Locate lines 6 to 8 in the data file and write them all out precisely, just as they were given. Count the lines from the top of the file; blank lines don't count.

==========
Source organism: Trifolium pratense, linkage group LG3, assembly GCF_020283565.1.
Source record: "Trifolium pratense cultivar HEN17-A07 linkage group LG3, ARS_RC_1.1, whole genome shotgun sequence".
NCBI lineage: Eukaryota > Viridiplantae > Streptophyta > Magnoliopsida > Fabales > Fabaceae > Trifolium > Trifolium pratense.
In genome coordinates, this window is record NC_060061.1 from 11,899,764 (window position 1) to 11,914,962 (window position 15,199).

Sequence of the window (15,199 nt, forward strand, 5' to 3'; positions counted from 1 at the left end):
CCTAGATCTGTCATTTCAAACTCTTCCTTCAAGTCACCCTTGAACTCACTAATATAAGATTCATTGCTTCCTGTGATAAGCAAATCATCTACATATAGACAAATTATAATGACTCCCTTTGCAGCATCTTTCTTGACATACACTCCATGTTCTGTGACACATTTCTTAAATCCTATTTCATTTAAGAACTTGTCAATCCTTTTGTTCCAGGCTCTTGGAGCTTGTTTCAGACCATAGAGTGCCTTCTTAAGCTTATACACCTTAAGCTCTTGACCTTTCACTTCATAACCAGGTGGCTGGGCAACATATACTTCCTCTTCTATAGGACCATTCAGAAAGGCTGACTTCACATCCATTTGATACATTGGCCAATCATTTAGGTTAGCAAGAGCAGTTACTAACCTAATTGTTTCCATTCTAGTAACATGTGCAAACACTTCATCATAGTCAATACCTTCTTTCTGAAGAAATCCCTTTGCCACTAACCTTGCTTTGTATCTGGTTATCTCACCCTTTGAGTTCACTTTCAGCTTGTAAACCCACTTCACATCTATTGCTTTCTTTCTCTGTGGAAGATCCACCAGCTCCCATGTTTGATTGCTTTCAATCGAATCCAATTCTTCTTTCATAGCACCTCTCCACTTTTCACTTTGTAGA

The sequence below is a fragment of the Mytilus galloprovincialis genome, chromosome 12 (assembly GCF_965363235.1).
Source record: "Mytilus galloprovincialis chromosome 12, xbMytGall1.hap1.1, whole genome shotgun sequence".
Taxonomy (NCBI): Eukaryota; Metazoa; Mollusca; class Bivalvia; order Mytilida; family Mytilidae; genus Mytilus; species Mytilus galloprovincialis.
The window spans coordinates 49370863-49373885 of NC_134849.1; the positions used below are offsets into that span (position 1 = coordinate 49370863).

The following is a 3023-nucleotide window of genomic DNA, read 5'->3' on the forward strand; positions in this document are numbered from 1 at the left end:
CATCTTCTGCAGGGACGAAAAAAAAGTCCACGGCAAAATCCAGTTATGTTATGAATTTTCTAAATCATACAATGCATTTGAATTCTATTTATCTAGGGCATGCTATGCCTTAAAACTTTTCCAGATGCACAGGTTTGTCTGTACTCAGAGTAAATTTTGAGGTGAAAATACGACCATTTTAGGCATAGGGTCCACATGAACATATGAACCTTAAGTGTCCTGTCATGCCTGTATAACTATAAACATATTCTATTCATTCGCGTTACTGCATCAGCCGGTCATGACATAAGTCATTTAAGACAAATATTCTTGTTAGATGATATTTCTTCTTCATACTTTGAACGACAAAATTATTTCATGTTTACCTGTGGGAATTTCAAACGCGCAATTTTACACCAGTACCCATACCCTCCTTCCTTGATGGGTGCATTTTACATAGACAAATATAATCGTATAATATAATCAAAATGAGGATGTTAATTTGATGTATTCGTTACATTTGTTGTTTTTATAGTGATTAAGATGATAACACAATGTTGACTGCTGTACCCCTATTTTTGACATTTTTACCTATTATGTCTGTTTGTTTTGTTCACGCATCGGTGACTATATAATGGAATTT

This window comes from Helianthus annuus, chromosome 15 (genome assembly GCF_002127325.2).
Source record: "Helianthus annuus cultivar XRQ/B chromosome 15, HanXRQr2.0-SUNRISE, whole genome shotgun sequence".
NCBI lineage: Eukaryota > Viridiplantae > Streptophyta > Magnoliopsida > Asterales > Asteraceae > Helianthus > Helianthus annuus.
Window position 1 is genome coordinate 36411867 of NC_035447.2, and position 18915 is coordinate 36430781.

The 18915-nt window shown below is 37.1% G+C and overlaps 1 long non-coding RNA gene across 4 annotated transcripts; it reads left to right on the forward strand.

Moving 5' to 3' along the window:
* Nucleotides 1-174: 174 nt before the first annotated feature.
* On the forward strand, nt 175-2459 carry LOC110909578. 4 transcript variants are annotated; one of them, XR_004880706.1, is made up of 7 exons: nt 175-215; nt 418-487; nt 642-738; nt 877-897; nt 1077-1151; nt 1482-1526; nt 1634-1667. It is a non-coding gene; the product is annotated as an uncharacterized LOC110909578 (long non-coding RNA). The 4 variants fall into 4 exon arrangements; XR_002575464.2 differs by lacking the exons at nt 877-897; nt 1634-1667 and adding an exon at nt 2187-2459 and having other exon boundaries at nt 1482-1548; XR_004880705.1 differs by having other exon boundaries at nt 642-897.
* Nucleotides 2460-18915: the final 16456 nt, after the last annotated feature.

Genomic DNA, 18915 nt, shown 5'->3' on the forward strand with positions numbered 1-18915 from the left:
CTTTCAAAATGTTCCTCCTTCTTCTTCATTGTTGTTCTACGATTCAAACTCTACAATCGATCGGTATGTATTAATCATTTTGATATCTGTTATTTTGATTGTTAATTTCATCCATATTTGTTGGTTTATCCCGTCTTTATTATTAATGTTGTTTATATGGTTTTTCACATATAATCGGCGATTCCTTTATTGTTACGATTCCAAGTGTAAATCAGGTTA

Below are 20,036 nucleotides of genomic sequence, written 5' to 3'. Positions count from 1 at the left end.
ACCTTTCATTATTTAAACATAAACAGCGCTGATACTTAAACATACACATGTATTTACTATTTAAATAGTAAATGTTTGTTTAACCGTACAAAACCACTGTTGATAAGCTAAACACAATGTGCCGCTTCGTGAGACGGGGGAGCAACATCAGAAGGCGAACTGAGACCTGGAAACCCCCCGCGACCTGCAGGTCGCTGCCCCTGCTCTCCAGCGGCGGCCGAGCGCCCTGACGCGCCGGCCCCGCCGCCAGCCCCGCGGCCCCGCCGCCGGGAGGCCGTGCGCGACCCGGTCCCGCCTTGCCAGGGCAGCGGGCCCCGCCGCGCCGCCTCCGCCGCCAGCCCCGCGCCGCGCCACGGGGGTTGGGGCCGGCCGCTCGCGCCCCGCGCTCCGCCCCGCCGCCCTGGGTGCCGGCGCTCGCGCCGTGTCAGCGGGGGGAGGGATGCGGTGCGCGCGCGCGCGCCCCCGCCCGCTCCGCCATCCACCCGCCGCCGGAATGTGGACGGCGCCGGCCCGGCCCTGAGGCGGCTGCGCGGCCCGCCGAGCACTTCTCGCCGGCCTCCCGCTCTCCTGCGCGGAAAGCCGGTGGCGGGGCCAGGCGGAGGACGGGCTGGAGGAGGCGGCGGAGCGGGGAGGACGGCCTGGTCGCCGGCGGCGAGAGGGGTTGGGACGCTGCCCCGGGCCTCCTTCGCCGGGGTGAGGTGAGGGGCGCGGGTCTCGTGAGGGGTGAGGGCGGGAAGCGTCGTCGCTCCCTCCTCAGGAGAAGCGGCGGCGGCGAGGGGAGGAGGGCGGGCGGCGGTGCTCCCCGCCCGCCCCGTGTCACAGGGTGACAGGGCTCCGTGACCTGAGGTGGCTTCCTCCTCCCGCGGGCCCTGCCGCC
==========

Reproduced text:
CCTAGATCTGTCATTTCAAACTCTTCCTTCAAGTCACCCTTGAACTCACTAATATAAGATTCATTGCTTCCTGTGATAAGCAAATCATCTACATATAGACAAATTATAATGACTCCCTTTGCAGCATCTTTCTTGACATACACTCCATGTTCTGTGACACATTTCTTAAATCCTATTTCATTTAAGAACTTGTCAATCCTTTTGTTCCAGGCTCTTGGAGCTTGTTTCAGACCATAGAGTGCCTTCTTAAGCTTATACACCTTAAGCTCTTGACCTTTCACTTCATAACCAGGTGGCTGGGCAACATATACTTCCTCTTCTATAGGACCATTCAGAAAGGCTGACTTCACATCCATTTGATACATTGGCCAATCATTTAGGTTAGCAAGAGCAGTTACTAACCTAATTGTTTCCATTCTAGTAACATGTGCAAACACTTCATCATAGTCAATACCTTCTTTCTGAAGAAATCCCTTTGCCACTAACCTTGCTTTGTATCTGGTTATCTCACCCTTTGAGTTCACTTTCAGCTTGTAAACCCACTTCACATCTATTGCTTTCTTTCTCTGTGGAAGATCCACCAGCTCCCATGTTTGATTGCTTTCAATCGAATCCAATTCTTCTTTCATAGCACCTCTCCACTTTTCACTTTGTAGA

The sequence below is a fragment of the Mytilus galloprovincialis genome, chromosome 12 (assembly GCF_965363235.1).
Source record: "Mytilus galloprovincialis chromosome 12, xbMytGall1.hap1.1, whole genome shotgun sequence".